I've just finished reading an excellent novel, with an unusual title: 36 Arguments for the Existence of God.
The author, Rebecca Newberger Goldstein, is a philosopher who's working at present as a research associate in the department of psychology at Harvard.
The novel's hero, Cass Seltzer, is an academic at Frankfurter University in Weedham (Massachusetts)… which is possibly inspired by Brandeis in Waltham. His unusual field is the psychology of religion, where Cass has become a celebrity through his book entitled The Varieties of Religious Illusion. Readers of Goldstein's novel are offered a close look at this treatise on "illusion", in that the novel contains a lengthy appendix summarizing succinctly the 36 arguments that are said to have been presented and analyzed by Cass in his book.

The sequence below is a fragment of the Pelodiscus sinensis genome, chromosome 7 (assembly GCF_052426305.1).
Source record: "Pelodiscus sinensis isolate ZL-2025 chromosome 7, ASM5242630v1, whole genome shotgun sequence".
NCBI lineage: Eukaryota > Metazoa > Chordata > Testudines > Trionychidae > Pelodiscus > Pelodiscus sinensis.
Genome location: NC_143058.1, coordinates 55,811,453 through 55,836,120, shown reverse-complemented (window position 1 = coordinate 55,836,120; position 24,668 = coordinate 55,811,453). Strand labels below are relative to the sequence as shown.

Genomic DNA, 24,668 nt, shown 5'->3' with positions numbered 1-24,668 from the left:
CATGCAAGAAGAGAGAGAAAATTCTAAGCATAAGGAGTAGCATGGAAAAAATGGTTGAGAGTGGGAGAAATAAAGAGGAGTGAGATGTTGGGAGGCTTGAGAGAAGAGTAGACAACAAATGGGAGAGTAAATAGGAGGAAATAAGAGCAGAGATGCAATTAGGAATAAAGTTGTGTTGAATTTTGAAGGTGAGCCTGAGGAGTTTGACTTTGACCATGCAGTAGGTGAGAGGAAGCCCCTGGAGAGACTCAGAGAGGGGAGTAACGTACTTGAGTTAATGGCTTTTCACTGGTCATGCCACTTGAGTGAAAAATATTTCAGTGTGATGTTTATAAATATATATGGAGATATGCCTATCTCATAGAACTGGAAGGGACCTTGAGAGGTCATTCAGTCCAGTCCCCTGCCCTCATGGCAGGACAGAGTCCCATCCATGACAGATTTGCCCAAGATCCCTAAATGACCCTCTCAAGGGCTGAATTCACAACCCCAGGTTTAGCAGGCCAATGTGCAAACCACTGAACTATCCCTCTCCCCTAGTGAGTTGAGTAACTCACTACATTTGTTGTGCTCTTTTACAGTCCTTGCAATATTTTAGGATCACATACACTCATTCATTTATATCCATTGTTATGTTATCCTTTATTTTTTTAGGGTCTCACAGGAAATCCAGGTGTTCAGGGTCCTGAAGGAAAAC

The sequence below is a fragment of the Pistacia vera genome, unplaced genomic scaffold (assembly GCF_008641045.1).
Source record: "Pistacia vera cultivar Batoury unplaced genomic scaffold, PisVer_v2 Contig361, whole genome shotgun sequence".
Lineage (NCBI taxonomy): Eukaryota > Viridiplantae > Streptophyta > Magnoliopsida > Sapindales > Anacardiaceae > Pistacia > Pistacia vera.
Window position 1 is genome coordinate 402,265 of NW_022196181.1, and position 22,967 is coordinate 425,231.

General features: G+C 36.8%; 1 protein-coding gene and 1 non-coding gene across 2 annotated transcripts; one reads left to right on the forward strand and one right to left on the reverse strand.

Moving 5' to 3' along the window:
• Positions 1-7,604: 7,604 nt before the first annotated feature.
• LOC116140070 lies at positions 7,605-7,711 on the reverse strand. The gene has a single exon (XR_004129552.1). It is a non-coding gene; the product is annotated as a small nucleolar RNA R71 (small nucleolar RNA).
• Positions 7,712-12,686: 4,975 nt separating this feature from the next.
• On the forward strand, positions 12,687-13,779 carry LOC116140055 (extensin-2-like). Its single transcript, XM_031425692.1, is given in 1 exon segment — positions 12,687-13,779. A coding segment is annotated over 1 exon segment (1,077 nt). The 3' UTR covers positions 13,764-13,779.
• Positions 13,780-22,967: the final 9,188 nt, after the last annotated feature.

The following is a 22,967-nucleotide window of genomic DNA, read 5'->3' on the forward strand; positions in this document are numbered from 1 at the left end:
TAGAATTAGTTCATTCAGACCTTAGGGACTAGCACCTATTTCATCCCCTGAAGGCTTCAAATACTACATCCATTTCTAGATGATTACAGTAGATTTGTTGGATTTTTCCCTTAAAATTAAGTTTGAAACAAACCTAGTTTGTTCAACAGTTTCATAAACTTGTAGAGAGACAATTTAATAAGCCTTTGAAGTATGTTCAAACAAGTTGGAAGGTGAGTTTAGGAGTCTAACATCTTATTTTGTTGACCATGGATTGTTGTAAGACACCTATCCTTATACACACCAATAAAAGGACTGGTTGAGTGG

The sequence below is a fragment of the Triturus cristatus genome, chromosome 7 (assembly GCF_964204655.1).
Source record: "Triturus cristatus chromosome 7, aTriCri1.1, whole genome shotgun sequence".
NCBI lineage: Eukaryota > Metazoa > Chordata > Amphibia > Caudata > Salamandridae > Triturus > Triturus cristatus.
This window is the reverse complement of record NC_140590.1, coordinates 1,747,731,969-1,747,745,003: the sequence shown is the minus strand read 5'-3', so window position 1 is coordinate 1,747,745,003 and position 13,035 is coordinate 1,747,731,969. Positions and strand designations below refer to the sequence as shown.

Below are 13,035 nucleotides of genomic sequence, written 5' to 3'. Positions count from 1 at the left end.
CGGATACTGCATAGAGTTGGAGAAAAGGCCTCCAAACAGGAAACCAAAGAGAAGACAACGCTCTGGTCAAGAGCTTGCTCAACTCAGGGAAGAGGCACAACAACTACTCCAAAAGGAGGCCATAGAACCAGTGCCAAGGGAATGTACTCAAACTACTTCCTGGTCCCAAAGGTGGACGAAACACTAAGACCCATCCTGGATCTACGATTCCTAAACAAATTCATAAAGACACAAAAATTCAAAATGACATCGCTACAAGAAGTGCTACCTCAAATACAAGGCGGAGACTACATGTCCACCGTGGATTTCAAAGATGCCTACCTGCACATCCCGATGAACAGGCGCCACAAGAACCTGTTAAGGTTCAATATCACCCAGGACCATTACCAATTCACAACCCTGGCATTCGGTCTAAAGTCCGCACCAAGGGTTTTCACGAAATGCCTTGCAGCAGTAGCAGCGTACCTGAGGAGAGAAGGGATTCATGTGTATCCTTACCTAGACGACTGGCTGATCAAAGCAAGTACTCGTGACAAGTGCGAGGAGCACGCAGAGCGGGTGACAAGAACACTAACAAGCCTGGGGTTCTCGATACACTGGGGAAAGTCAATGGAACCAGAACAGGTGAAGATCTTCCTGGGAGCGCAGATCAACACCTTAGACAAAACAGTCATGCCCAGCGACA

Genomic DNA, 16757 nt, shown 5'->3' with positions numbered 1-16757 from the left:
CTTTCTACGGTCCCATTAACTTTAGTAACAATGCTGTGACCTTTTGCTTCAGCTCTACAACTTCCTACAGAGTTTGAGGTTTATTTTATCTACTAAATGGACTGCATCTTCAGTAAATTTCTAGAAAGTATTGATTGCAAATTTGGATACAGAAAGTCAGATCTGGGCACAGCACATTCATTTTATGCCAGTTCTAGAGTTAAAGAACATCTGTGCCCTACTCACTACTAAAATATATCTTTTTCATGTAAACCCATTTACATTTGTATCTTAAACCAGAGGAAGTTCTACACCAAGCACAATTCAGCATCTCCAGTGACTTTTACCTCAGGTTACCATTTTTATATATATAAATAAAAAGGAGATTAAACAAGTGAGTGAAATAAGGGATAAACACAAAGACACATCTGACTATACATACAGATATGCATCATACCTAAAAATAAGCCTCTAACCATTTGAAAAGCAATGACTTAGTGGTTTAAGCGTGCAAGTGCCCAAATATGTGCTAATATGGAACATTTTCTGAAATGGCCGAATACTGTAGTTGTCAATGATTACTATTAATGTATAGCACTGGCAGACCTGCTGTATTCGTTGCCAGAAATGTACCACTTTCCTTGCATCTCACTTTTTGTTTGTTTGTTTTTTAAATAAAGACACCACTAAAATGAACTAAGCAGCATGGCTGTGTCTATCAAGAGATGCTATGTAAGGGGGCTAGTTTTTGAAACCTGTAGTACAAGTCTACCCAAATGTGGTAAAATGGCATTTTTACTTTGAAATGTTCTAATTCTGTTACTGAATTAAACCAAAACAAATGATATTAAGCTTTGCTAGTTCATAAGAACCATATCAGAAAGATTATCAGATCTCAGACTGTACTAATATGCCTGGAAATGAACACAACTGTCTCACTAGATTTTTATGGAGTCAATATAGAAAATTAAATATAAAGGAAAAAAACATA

Up to that point, everything appears to be rather ordinary. So, what is it that makes Goldstein's 36 Arguments for the Existence of God such an extraordinary novel? Well, the first thing that strikes a reader who turns to the appendix is that every one of Cass's 36 arguments has been enunciated scrupulously and then promptly demolished! In other words, the Seltzer treatise is hardly likely to substantiate any kind of belief in the existence of God. Indeed, Cass Seltzer has become a celebrated atheist. But, as TIME magazine put it in their cover story, Cass is an "atheist with a soul". What does this mean? Well, as a reader of the Goldstein novel, I would say that Cass Seltzer appears to be a profoundly religious individual, but with a slightly unconventional bend: He simply doesn't feel it necessary to believe in God!